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FMCG market in Malaysia - statistics & facts

Around one-fifth of Malaysian household consumption expenditure is spent on the fast-moving consumer goods (FMCG) segment, making it one of the most important consumer goods sectors in the country. With rising spending power and population size, Malaysia’s FMCG market is projected to grow year on year. The robustness of this industry was shown during the COVID-19 pandemic - the FMCG industry in Malaysia grew at a much higher rate in 2020 than in the previous year.

Innovative local brands are competing closely with global brands

Malaysian consumers still preferred global brands, although local brands are increasingly gaining in popularity among consumers. The leading brands in the FMCG industry show a good mix of both, showing that local brands, such as Marigold, Munchy’s, and Dutch Lady can compete with international brands such as Maggi, Milo, and Nestlé for consumer preference. Local brands are usually favored in the FMCG food sector more than in dairy, tobacco, and home care segments. Mister Potato, a home-grown potato chip brand, was the most popular food brand among Malaysian consumers in 2019. With the advantage of having a direct connection to the domestic market, local producers usually have a better understanding of local consumers’ preferences and can respond to them faster with product innovation. The successful innovations across FMCG segments, especially in the snacks segment, such as salted egg yolk potato chips, fish crackers, durian flavored popcorn, and nasi lemak potato chips show that the locals are capable to cater to the local consumers’ tastes better.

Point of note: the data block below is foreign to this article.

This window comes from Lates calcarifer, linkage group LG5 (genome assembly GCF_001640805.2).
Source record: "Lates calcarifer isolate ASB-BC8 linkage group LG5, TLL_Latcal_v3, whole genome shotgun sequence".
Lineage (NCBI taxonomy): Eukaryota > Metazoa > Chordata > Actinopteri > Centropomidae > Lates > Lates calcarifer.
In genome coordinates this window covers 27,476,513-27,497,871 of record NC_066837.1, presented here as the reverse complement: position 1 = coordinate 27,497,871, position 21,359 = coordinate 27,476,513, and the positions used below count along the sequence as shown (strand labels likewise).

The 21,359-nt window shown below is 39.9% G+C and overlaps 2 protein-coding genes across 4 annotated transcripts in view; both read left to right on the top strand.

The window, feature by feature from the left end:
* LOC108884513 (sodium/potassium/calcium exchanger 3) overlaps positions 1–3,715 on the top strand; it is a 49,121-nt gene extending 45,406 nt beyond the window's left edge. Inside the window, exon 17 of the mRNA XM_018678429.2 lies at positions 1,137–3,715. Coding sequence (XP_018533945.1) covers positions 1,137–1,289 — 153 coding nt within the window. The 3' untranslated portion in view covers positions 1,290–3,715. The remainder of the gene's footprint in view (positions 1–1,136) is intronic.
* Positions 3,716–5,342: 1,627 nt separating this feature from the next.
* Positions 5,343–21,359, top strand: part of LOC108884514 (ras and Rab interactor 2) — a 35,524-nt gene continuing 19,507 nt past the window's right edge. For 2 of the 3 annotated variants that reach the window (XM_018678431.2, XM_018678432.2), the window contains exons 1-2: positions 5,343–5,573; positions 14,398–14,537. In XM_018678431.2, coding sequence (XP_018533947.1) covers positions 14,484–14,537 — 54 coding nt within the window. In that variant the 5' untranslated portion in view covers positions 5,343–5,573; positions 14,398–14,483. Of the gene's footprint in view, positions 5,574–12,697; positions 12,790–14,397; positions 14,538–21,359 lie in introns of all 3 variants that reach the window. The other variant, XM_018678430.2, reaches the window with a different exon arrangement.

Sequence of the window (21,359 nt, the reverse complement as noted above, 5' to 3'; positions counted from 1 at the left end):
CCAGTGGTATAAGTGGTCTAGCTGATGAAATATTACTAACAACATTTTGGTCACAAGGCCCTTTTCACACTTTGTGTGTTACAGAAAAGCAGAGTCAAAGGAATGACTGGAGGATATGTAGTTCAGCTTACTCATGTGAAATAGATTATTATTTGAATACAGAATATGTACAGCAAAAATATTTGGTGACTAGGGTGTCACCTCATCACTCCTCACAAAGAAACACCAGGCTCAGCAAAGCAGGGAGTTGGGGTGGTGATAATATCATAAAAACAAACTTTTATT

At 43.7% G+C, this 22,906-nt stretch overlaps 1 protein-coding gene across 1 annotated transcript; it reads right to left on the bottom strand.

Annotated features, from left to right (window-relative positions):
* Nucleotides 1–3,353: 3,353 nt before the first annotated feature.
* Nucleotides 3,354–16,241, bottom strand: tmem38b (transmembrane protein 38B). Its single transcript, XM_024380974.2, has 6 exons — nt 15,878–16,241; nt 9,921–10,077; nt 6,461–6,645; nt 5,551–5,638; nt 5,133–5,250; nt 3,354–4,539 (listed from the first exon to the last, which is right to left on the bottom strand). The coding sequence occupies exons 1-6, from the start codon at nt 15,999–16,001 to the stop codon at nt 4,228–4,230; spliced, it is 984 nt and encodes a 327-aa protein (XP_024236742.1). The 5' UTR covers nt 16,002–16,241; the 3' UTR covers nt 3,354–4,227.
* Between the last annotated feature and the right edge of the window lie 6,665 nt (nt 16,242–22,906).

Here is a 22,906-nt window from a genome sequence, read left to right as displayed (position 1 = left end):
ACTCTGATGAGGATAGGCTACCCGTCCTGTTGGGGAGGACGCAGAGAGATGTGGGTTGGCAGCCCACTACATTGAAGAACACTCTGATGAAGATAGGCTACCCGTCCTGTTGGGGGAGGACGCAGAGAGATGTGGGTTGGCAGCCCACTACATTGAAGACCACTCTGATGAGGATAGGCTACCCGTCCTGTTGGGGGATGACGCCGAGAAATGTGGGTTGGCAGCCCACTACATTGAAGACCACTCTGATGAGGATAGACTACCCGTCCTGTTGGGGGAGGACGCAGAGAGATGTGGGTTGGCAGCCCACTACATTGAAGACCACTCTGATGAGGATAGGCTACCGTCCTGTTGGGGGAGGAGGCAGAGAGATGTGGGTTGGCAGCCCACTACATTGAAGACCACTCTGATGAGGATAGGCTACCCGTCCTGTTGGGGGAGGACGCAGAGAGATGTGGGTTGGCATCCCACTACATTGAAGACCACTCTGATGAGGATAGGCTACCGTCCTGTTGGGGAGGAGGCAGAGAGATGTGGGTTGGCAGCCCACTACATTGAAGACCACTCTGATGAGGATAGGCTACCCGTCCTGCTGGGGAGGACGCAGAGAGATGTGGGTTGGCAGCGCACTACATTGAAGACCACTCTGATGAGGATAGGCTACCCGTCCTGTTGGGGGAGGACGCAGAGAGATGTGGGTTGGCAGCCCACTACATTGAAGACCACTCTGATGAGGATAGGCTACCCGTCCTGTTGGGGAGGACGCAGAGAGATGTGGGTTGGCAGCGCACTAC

Online and offline shift due to the COVID-19 pandemic

The movement control order (MCO) during the COVID-19 pandemic has shifted Malaysian consumers’ in-home and out-of-home spending. Malaysian consumers started to purchase less in physical stores and more through online FMCG purchase channels. Malaysians were already used to purchasing apparel, personal care, and beauty and cosmetic products online, through established e-commerce sites such as Lazada and Shopee. These segments were thus able to adapt faster to the shift than the food, beverage, and tobacco segments. Due to the limited online purchase options for groceries, Malaysians still preferred to shop directly in grocery retailers such as their nearest local supermarkets, 99 Speedmart, and Tesco. While the FMCG market outlook may be positive, it would be essential to create more online purchase channels for FMCG products, to ensure better adaptive capacity across the segments in the future.


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